Transport schemes labelled 'white elephants': The Channel tunnel terminal at Waterloo and the Limehouse road link to Docklands are opening in London today. Christian Wolmar reports

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The Independent Online
TWO MAJOR transport schemes, the Waterloo terminal for the Channel tunnel and the Limehouse road link in Docklands, are being opened in London today, but both are already being labelled 'white elephants' by critics.

The pounds 130m Waterloo International terminal will spend at least its first year unused because not only is the fitting out of the tunnel nowhere near finished, but the trains are not built.

European Passenger Services (EPS), the BR subsidiary which will operate the British cross-channel trains, does not expect services to start until next summer and can give no precise date.

The station, which has five platforms, each a quarter of a mile long, is an elegant building designed by Nicholas Grimshaw and containing pounds 1m of Italian-designed station furniture. It will gradually build up to its full use of four arrivals and departures per hour.

However, the terminal's long-term future has been put in doubt by the decision to build the terminal of the Channel tunnel rail link in north London, probably at St Pancras. Journeys to Waterloo will take at least 15 minutes longer from the tunnel and be subject to the vagaries of using track shared with Network SouthEast.

A spokesman for EPS said that capacity will be such that St Pancras will not be able to take all the trains. But John Prideaux, chairman of Union Railways, the BR subsidiary which is designing the link, has indicated that most trains will go to St Pancras and some experts reckon that Waterloo will be used only for a handful of regular trains and special excursions.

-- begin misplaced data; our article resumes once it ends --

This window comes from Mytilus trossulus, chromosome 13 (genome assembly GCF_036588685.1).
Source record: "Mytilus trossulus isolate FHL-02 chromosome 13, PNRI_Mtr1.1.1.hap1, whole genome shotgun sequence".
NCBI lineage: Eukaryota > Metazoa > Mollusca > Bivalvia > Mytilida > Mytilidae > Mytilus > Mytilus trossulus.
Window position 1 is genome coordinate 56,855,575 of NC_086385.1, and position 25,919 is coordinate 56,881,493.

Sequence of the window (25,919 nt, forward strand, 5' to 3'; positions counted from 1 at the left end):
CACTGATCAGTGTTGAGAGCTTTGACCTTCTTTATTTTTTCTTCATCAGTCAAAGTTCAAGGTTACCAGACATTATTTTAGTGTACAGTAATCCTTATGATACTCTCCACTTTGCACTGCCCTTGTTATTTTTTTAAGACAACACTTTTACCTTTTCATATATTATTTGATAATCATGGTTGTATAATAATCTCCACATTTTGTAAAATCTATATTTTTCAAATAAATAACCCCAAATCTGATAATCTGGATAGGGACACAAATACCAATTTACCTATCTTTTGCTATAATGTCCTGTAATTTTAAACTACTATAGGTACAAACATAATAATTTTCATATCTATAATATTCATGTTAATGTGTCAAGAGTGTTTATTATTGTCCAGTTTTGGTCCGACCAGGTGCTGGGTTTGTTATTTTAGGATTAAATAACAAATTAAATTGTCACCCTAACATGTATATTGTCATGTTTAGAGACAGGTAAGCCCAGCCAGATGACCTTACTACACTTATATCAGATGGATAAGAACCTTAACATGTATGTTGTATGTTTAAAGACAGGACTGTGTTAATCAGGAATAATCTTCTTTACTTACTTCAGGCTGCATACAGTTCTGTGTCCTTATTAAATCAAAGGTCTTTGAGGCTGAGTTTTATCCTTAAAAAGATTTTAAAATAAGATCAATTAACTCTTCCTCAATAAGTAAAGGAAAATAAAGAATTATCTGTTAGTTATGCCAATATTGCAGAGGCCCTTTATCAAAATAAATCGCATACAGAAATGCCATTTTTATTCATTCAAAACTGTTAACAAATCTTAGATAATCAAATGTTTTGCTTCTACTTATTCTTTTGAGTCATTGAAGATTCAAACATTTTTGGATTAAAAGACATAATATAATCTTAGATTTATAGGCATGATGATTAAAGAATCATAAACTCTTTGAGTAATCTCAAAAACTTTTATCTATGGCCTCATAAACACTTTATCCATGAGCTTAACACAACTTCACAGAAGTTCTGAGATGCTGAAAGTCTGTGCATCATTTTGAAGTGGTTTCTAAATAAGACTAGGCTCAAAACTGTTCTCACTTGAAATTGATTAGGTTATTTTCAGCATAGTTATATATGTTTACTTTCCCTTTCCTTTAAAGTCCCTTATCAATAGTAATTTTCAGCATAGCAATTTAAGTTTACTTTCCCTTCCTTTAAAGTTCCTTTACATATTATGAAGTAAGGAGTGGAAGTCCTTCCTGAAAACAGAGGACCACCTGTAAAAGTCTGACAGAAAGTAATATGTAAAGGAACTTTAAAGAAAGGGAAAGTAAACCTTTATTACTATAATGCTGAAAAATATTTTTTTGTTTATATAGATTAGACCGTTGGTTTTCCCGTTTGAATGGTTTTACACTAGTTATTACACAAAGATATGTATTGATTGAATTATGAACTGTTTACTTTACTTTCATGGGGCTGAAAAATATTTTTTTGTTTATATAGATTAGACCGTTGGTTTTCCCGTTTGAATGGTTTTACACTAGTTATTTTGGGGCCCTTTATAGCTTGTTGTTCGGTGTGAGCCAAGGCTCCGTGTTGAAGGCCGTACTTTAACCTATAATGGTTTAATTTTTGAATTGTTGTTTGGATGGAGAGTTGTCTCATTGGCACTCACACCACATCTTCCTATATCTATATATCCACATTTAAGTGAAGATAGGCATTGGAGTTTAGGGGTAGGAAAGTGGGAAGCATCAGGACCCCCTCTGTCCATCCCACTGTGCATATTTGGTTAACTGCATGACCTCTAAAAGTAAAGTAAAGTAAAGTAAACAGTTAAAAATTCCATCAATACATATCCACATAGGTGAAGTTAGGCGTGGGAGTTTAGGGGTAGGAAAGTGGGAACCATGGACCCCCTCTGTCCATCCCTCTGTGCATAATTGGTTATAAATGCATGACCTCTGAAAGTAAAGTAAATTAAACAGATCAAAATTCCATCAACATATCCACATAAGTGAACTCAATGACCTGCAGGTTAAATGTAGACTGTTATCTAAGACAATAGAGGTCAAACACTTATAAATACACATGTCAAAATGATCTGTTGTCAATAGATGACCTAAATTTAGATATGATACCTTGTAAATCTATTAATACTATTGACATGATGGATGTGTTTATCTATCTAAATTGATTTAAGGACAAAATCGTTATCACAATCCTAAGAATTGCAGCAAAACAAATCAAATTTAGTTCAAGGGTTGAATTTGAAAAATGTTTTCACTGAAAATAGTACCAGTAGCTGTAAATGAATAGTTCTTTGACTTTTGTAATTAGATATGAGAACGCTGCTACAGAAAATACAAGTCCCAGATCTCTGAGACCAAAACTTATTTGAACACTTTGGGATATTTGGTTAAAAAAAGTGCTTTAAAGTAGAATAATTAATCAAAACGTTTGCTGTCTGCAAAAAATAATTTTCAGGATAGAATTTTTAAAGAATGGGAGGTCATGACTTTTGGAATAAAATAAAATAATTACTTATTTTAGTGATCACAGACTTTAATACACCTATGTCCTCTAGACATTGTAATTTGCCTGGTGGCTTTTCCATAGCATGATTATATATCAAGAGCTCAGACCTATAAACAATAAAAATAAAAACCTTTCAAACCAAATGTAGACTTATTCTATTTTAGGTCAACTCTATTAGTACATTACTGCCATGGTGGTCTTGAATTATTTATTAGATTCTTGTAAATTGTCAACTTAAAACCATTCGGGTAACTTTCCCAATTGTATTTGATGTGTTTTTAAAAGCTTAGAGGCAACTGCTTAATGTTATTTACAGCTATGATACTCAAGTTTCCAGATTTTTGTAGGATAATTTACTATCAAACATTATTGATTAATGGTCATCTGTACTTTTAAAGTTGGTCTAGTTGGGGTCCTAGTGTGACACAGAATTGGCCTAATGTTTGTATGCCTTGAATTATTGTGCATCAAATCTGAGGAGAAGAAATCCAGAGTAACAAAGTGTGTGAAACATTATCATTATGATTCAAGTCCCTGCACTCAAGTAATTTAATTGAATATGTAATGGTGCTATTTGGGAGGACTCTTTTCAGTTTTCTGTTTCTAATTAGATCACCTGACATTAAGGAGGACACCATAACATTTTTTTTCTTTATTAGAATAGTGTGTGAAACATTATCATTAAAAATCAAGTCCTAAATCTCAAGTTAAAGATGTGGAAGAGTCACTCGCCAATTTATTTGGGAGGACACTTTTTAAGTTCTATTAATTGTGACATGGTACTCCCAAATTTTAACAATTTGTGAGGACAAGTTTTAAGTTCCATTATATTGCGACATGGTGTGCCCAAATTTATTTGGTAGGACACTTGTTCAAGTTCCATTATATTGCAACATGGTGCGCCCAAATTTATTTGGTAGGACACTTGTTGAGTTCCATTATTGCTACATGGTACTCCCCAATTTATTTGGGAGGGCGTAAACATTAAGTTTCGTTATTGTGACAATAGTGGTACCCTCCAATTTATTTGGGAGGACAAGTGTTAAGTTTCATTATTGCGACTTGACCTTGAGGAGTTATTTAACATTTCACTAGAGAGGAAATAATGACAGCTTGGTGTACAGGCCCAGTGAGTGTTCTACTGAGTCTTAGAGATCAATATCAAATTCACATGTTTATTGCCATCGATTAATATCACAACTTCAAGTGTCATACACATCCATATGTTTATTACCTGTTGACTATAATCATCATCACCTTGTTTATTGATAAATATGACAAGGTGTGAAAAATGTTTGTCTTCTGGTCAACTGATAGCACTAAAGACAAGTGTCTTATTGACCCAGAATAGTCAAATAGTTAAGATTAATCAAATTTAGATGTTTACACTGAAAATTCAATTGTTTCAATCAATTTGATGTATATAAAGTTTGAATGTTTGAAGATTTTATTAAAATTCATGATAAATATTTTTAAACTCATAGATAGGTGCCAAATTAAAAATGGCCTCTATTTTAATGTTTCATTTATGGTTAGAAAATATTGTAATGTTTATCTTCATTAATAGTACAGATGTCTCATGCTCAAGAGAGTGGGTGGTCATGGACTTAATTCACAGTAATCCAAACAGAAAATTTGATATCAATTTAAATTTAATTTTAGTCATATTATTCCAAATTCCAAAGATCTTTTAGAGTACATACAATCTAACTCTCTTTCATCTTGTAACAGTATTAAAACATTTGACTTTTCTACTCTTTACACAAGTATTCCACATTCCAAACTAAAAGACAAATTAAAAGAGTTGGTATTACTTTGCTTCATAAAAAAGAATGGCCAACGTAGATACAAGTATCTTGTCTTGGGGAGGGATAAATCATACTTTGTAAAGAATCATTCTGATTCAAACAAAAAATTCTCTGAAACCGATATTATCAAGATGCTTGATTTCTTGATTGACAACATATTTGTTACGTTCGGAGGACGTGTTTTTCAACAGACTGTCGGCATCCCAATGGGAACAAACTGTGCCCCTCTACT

Rail magazine says: 'Short-sightedness and muddling by politicians, civil servants and some sections of BR has cast a shadow over this inspirational building.'

The 1.1 mile-long Limehouse Link, costing pounds 345m including the land and rehousing for 600 families, is the most expensive stretch of road in Britain. Its opening completes the 7-mile Docklands Highway which cost a further pounds 400m.

The road scheme is a core part of the London Docklands Development Corporation's regeneration policy. However, the Docklands bubble of the late 1980s has burst leaving, according to the consultants Applied Property Research, 55 per cent of the 9.6 million square feet of office space empty on the Isle of Dogs, where the road goes.

Canary Wharf, the centrepiece of the whole Docklands development, has let barely a third of its space, causing the developers Olympia & York to go into receivership. Several tenants are now seeking to break their leases.

The roads were drawn up around optimistic employment predictions. In 1988, the LDDC said there would be 114,000 jobs by now. In fact, by April last year there were 63,500 with a growth rate of around 5,000 per year.

With office prices now down to around pounds 8- pounds 9 per square foot, compared with three or four times that level during the boom, few new developments can be expected before the turn of the decade, leaving the road underused except for commuters passing through on their way to the City.

(Photographs omitted)